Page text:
Recent reports of single-hole-containing dog toys getting stuck on dog’s tongues causing breathing trouble or severe tongue damage have peppered social media lately. The danger comes when a dog simultaneously sticks his or her tongue into the hole in the toy (perhaps to get a treat) and bites down on the rubber toy deforming its shape. When the dog lets up on his bite, the toy tries to return to its original shape (springs back) and if the tongue “plugs the hole” a suction effect occurs causing the toy to become stuck on the dog’s tongue. If the suction is stronger than the dog’s ability to remove the toy with his or her front paws, life-threatening problems can occur. These include obstruction of breathing due to the toy in the mouth and massive swelling of the tongue.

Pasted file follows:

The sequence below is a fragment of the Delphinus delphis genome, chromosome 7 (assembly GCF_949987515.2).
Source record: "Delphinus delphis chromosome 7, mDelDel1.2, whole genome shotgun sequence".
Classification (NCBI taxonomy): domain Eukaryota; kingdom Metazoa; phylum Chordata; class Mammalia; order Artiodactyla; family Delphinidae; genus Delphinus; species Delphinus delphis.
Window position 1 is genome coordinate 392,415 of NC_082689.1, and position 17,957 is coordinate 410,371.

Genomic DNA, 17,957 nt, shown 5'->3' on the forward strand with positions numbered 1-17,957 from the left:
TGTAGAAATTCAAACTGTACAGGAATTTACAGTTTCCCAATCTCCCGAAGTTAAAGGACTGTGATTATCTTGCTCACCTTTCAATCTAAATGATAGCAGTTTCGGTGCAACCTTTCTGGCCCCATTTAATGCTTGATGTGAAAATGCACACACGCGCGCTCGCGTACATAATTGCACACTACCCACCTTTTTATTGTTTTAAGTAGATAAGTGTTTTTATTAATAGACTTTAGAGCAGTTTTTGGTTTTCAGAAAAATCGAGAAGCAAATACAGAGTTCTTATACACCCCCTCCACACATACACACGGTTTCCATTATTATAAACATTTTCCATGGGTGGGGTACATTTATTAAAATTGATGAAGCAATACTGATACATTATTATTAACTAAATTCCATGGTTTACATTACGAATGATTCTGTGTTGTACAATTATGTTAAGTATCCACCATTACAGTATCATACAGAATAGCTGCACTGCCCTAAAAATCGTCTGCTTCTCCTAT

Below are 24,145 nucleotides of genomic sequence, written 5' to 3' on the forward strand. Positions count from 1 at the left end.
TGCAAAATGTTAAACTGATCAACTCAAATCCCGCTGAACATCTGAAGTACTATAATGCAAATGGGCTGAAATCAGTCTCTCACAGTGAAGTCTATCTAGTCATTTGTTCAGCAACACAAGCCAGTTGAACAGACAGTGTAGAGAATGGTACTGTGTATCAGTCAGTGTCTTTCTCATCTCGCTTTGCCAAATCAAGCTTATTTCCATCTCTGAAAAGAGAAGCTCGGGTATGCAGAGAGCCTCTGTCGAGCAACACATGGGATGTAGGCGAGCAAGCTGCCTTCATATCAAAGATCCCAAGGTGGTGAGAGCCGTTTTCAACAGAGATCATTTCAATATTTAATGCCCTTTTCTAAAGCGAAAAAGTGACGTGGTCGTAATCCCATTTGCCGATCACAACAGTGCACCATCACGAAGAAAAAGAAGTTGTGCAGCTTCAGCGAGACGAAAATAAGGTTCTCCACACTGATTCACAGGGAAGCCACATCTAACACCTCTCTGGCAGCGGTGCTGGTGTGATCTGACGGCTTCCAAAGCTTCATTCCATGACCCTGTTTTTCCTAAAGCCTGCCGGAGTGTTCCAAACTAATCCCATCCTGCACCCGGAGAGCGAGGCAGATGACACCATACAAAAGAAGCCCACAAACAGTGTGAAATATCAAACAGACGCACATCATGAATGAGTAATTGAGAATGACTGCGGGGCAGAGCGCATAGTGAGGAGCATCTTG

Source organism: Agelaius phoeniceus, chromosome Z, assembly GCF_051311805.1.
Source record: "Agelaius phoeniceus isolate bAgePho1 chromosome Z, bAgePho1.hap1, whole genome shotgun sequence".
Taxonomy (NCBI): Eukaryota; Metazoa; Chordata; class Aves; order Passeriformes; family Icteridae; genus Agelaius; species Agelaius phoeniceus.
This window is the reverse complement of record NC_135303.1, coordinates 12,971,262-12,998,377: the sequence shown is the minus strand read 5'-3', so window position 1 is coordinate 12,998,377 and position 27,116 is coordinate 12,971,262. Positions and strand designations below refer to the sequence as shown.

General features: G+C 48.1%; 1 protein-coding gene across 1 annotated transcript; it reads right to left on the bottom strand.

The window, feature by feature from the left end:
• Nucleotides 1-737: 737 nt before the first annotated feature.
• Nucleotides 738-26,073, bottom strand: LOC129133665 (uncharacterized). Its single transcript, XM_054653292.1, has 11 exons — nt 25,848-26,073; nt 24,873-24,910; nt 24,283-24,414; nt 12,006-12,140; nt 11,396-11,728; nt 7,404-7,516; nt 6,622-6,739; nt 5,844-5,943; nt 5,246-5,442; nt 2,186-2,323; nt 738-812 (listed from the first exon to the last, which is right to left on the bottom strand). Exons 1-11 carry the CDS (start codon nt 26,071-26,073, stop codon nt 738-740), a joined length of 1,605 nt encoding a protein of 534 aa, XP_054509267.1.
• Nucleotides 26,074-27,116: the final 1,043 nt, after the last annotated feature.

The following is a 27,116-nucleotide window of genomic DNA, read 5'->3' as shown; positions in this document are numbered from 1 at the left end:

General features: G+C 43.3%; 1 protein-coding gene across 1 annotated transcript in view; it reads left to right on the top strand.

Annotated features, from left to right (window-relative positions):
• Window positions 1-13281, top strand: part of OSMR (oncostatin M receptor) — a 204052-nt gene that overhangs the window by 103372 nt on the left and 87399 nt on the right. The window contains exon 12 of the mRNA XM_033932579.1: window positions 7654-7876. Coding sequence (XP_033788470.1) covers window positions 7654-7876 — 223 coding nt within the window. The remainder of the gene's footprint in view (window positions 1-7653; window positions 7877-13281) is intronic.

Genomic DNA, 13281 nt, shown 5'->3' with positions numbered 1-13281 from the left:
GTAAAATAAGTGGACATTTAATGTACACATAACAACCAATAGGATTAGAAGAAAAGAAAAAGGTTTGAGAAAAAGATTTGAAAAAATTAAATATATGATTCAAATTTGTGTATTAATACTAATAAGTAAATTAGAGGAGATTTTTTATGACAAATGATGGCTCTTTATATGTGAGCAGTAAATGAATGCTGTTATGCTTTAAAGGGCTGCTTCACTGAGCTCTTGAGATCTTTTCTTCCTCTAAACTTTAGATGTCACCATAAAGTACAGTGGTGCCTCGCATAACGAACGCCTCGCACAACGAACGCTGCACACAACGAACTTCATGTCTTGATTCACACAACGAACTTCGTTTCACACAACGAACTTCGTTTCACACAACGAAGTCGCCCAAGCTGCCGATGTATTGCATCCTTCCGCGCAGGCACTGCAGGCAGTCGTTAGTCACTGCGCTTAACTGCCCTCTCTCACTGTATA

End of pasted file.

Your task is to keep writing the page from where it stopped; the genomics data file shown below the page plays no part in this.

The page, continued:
A quick fix is to drill additional small holes all around the toy so that air can escape from any side of the toy should the dog’s tongue be in the main hole, but it is important to note that while this specific danger exists with single-hole toys, all dog toys have the potential to become dangerous. Because dogs are curious and energetic animals, they will no doubt find even more new and creative ways to “play” with their toys and accidentally cause themselves harm. Rope toys if ingested can cause life-threatening intestinal obstruction. Hard plastic toys that are supposed to be ‘indestructible’ can be broken by especially strong jaws and the splinters can cause intestinal damage. No manufacturer can account for the wide (and wonderful) variety of different ways dogs use their toys, thus it is important that owners supervise “toy time” with dogs that are especially persistent or aggressive with their toys. Owners who use a Kong or other “distraction treat” to occupy their dog’s time while they are away from home must carefully weigh the risks as mentioned above and elsewhere with the benefit of avoiding anxiety or stress for their dog before deciding to offer such toys to dogs while unsupervised.